As Kevin Frazier sat through the rigorous interview process for the Truman scholarship in 2015, he was asked a question about civic duty that sent him “down the deepest rabbit hole you can imagine…it was me and Alice in Wonderland, exploring who knows what.”
It was a challenging moment for Frazier, despite having worked in stressful positions as an intern with Senator Jeff Merkeley and as the president of the College Democrats of Oregon.
“If I can help another finalist avoid that,” Frazier has of the intimidating interview process, “that would be awesome.”
Frazier is no stranger to passionate determination when it comes to helping others surmount barriers and succeed. That commitment has been woven throughout his personal, academic, and professional endeavors.
“Kevin is one of the most dynamic, dedicated and determined young people that I have met in a long time.,” Governor Kate Brown says of Frazier. "His passion for making the world a better place for everyone is extraordinary. I was honored to have him intern for me as Secretary of State and work for me as Governor. Kevin's advice is useful whether you are 22 or 82. I hope he comes home to Oregon.”
Kevin Frazier, BS ’15 will return to the Clark Honors College (CHC) in October 2019 to speak about the importance of applying for prestigious scholarships such as the Rhodes and Truman — both of which he was a finalist. Frazier wants to share his experience, passion, and unique perspectives with CHC undergraduates as they compete for funding opportunities and answer the call to innovate and lead with excellence.
Experience has shown Frazier that the benefits of esteemed opportunities such as the Rhodes or Truman scholarships go well beyond the actual award.
“The process of thinking about the issues I care about most and what solutions would actually change them is rewarding in and of itself,” he says.
And for Frazier, it’s not just seeing personal motivations and goals more clearly, but meeting people who serve as inspiration. In the process of applying for the Rhodes scholarship, he met previous recipients who made an impression on him.
“When I said I was applying for the Rhodes, that was a great segue into regular coffee dates with Dave Frohnmayer (former University of Oregon president and Oregon attorney general) and Knute Buehler (former Oregon state representative and Republican governor nominee),” Frazier says..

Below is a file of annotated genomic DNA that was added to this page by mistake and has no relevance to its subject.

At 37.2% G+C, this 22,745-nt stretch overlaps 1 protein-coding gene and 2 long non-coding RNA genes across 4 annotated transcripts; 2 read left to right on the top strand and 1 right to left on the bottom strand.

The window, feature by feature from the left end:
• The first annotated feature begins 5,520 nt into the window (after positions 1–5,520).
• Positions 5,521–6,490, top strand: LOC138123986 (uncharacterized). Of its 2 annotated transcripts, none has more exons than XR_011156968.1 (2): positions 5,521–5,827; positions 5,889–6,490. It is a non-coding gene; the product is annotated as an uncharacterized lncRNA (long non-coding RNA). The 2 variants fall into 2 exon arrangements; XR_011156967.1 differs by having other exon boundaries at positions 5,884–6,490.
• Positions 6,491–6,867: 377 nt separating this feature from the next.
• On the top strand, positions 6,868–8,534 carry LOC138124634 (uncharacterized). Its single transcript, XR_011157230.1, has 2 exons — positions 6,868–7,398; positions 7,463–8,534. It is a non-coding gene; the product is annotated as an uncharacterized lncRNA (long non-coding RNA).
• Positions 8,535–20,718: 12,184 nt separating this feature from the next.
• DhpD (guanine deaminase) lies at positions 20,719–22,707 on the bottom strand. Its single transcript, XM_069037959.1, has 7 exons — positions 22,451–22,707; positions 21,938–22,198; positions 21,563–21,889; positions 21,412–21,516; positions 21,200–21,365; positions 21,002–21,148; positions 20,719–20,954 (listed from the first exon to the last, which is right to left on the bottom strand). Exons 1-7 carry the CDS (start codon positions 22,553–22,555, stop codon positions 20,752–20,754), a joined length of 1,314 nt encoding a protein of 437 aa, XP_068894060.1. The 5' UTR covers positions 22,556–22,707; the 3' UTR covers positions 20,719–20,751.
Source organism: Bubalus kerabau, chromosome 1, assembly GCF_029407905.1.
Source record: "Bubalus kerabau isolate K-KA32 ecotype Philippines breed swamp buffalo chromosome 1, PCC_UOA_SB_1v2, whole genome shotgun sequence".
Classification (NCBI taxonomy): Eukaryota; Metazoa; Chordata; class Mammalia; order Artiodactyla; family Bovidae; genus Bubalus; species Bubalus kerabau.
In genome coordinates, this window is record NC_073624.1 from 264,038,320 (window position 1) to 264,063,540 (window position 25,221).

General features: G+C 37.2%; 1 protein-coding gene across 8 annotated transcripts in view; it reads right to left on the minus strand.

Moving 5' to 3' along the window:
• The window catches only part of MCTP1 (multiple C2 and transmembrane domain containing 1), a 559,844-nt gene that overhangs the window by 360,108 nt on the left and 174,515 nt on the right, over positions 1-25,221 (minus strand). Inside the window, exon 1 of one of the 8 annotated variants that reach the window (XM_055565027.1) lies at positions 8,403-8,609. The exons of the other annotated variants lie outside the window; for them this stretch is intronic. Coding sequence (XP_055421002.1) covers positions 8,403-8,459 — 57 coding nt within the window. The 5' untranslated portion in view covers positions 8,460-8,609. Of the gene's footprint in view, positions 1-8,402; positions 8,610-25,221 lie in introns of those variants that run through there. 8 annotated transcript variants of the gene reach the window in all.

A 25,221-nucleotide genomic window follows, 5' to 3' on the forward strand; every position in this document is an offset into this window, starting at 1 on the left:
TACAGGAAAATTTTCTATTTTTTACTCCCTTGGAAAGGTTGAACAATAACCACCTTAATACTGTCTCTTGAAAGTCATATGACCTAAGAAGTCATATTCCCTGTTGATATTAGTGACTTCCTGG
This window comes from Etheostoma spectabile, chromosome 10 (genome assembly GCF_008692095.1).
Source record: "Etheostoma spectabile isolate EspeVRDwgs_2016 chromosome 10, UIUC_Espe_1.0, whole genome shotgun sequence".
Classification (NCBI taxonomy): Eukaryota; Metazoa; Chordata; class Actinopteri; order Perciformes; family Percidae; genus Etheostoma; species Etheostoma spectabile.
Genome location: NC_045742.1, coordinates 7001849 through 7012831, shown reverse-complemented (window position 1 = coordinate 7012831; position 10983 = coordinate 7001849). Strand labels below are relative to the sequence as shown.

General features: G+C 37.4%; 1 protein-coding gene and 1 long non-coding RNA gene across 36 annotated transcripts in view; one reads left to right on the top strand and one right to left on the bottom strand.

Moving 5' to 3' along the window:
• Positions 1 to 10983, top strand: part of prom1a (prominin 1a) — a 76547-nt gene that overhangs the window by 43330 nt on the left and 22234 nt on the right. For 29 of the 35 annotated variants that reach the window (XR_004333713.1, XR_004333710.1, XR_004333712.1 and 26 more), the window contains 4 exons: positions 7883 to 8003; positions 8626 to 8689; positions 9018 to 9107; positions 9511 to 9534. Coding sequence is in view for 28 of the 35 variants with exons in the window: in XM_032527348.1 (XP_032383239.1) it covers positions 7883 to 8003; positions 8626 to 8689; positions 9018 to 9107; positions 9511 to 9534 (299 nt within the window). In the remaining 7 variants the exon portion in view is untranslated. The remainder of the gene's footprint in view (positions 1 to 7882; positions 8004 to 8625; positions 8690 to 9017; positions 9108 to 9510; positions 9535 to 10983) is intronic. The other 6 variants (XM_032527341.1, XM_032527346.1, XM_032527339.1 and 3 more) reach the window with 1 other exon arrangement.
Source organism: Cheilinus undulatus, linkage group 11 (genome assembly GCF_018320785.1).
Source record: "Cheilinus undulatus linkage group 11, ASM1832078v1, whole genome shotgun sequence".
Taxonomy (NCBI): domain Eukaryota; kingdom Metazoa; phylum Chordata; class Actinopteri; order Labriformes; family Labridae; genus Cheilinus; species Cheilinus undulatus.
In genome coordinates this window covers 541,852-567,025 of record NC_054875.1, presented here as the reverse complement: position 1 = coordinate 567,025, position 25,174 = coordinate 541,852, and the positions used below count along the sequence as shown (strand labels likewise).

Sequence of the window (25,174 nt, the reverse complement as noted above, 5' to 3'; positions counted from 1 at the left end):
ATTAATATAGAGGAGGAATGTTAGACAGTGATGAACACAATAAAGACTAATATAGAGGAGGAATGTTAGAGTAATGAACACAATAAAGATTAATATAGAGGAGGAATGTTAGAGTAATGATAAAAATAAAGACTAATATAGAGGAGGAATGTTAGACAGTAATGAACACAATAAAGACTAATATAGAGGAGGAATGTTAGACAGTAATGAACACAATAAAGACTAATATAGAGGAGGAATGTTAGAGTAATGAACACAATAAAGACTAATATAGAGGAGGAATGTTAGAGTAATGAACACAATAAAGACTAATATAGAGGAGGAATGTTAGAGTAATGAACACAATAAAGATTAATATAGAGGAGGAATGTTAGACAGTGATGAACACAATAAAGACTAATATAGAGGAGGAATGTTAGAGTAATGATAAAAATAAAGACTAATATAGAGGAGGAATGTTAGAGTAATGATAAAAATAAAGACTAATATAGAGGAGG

It wasn’t just previous recipients who motivated the CHC alum, either. During the process, he also developed relationships with professors who both encouraged and challenged his altruistic objectives.
Passport Oregon is a non-profit Frazier founded directly out of college and ran from 2016 to 2018. The mission was to provide access to the outdoors that many kids and their parents don’t often enjoy due to socio-economic reasons.
“His approach to helping kids break out of their shells in poorer counties, well, Kevin pays attention to that research on achieving the American dream,” Ed Whitelaw, professor emeritus of economics, says of the non-profit. ”I like that.”
It wasn’t just previous recipients in high places that inspired Frazier. Fellow competitors spurred him on as well and through the process of applying, some which turned into relationships which he continues to cultivate.
“To be surrounded by folks who were similarly pushing themselves to ask big questions and convince themselves that they’re capable of thinking about these solutions…it was really encouraging,” Frazier says.
Even though Frazier’s application for both contests was so robust that he ended up a finalist, in retrospect, there are still some choices he might have made differently.
“Many applicants go into the process thinking they must solve a problem globally,” he says. “I would have tailored my approach locally, meaning, on a state and local level.”
Frazier’s time in the CHC prepared him well not only for the grueling process of applying for the Rhodes and Truman scholarships, but also for roles such as working concurrently toward a Masters of Public Policy at the Harvard Kennedy School and Law Degree at UC Berkeley School of Law.
“At CHC, having really thoughtful, honest and challenging conversations was such a blessing because it allowed me how to better understand how to communicate with people who see differently than me and how to identify what skills are going to be needed,” he says.
In 2022, Frazier will finish both degrees. That education, paired with his commitment to access and agency for all Oregonians, is how he hopes to continue making an impact.
“The position where I can help people who’ve been left behind by all this tech advance, catch up — is where I want to be,” he adds.
Frazier believes every student has the ability to apply and at the very least, benefit significantly from the process. To those students who feel hesitant, he has a little advice.
“There’s an assumption that you have to be from the Harvards and Yales of the world to be competitive and really, that’s not the truth,” he says. “The resources available to University of Oregon students and the professors willing to go out of their way to help really make any Duck a competitive candidate. And, even if you fail, you always end up further ahead than when you started.”
— Laurie Galbraith, CHC Communications